A Visual Journey Through the History of the Bond Bug: The Three-Wheeled Microcar that Looks Like a Giant Orange Wedge

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Designed by Tom Karen of Ogle Design for Reliant Motor Company, the Bond Bug is a three-wheeled microcar with two seats and a wedge shape. It has a lift-up canopy and side screens instead of doors. It was built from 1970 to 1974, first at Bond Cars Ltd factory, then at Reliant’s Tamworth factory.

h/t: vintag.es

The Bond Bug used a new chassis designed by chief engineer John Crosthwaite, and some parts and running gear from the Reliant Regal and the Reliant Robin 750. The original idea was to cut down a Regal car and shorten its rear to end over the rear axle.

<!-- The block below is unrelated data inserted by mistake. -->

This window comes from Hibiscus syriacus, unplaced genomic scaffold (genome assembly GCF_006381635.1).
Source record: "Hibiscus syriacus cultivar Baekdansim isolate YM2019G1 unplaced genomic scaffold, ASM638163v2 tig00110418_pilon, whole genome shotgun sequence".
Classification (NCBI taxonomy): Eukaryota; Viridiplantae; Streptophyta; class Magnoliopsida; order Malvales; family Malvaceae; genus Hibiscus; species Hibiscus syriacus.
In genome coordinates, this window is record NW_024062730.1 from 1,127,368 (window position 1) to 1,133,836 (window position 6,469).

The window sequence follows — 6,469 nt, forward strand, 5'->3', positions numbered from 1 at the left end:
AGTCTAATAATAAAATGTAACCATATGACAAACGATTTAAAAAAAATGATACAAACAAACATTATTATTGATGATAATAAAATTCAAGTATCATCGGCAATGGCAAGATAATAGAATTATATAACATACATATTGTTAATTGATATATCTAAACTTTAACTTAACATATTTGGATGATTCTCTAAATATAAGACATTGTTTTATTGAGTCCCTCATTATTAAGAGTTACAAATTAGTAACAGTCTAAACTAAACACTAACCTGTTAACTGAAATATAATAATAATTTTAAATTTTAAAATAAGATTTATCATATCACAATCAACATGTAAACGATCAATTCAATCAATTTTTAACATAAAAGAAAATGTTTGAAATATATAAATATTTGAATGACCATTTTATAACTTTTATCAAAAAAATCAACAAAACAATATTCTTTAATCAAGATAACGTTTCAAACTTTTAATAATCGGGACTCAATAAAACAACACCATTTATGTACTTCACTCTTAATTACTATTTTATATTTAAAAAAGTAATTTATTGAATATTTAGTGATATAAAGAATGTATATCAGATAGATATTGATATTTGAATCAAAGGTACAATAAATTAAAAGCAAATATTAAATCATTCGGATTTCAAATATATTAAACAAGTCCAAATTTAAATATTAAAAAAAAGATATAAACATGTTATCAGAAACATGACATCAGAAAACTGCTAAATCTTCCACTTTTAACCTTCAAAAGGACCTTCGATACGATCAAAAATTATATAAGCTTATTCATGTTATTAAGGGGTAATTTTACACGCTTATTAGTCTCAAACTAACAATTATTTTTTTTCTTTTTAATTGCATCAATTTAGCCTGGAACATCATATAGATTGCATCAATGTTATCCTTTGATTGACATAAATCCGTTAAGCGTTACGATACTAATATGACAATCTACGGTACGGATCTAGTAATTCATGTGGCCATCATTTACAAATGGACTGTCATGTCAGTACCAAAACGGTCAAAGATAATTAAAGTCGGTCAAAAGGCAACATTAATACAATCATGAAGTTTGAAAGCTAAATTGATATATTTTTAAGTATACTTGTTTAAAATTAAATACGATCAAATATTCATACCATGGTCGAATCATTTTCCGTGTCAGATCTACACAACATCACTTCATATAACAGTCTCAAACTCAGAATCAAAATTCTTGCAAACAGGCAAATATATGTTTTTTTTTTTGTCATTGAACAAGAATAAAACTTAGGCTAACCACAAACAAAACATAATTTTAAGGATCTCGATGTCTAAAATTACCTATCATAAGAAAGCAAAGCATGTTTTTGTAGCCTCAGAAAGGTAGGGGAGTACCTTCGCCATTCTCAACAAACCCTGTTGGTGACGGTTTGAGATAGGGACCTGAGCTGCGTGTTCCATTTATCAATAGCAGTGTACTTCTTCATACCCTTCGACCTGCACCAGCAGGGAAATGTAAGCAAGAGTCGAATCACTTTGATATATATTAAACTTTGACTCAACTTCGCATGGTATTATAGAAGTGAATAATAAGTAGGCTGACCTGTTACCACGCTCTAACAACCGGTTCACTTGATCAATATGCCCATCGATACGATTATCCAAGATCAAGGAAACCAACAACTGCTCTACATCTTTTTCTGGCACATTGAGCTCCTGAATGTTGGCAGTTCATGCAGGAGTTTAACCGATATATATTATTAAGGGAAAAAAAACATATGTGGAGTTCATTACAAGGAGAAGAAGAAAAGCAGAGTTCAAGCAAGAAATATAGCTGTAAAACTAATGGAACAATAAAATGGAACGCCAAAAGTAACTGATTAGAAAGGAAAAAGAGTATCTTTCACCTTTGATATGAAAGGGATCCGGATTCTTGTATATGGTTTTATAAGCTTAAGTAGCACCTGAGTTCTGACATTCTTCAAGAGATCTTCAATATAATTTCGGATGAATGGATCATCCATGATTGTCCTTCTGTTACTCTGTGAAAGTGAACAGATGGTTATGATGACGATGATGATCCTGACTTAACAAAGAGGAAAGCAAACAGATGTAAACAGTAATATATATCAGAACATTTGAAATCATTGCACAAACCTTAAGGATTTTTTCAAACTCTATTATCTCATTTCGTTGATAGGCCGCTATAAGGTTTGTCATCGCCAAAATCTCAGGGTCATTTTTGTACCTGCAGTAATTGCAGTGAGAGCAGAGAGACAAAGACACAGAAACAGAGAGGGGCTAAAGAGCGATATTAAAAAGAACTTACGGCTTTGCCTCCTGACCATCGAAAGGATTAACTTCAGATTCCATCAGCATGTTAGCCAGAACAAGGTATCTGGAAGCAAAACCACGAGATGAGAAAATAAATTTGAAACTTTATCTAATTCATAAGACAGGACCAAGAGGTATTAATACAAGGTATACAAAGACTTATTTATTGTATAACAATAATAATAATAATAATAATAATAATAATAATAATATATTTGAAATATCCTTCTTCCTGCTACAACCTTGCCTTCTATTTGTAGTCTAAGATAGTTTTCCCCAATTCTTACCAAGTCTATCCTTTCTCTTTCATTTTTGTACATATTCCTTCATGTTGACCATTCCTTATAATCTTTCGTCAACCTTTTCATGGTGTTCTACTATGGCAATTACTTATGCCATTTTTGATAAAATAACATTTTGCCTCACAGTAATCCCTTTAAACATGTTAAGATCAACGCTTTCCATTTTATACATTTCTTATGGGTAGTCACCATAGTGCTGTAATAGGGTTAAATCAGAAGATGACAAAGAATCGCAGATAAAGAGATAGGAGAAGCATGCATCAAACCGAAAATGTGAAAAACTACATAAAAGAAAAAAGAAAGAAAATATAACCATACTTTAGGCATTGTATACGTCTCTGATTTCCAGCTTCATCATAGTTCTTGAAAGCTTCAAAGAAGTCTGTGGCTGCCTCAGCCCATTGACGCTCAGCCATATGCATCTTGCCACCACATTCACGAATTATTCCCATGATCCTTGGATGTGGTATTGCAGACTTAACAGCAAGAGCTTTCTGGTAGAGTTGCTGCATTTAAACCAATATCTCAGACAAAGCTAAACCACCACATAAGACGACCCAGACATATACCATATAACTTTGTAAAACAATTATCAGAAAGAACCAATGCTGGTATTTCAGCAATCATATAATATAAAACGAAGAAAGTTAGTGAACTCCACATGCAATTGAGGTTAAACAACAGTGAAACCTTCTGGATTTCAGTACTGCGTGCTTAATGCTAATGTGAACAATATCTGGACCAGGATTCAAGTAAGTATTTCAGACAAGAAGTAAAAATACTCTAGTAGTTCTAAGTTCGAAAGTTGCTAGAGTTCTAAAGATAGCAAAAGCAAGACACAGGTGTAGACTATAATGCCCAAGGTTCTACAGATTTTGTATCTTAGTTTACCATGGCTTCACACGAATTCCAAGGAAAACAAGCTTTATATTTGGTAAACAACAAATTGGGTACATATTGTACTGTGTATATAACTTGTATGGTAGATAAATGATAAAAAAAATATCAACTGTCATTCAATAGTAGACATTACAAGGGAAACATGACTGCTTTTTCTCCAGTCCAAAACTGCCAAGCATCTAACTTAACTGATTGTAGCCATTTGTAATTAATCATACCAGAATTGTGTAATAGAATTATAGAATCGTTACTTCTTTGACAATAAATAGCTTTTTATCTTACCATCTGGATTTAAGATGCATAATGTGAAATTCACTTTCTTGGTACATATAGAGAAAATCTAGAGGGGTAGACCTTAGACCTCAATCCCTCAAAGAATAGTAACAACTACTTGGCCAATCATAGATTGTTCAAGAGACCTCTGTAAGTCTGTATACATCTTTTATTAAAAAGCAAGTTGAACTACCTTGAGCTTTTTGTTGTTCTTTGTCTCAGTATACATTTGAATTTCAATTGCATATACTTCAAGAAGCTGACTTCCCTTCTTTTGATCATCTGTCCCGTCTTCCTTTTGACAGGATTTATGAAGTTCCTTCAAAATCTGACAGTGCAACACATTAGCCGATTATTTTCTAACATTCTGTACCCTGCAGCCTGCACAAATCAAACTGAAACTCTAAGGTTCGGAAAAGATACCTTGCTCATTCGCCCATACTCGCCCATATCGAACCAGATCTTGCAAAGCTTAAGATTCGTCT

The car has a 700 cc four-cylinder Reliant light-alloy engine in the front. The cheaper 700 and 700E models had 29 bhp (22 kW; 29 PS) at launch. The 700ES model had a new cylinder head that increased the compression ratio from 7.35:1 to 8.4:1. This gave it more power (31 bhp or 23 kW or 31 PS) and torque than the other models. The Bond Bug 700ES also had better seats, more padding, twin mudflaps, an ashtray, a rubber bumper and a spare wheel. Podkin took these amazing photos of Bond Bugs in the late 1980s to early ’90s, at car shows and Bond Bug meets.


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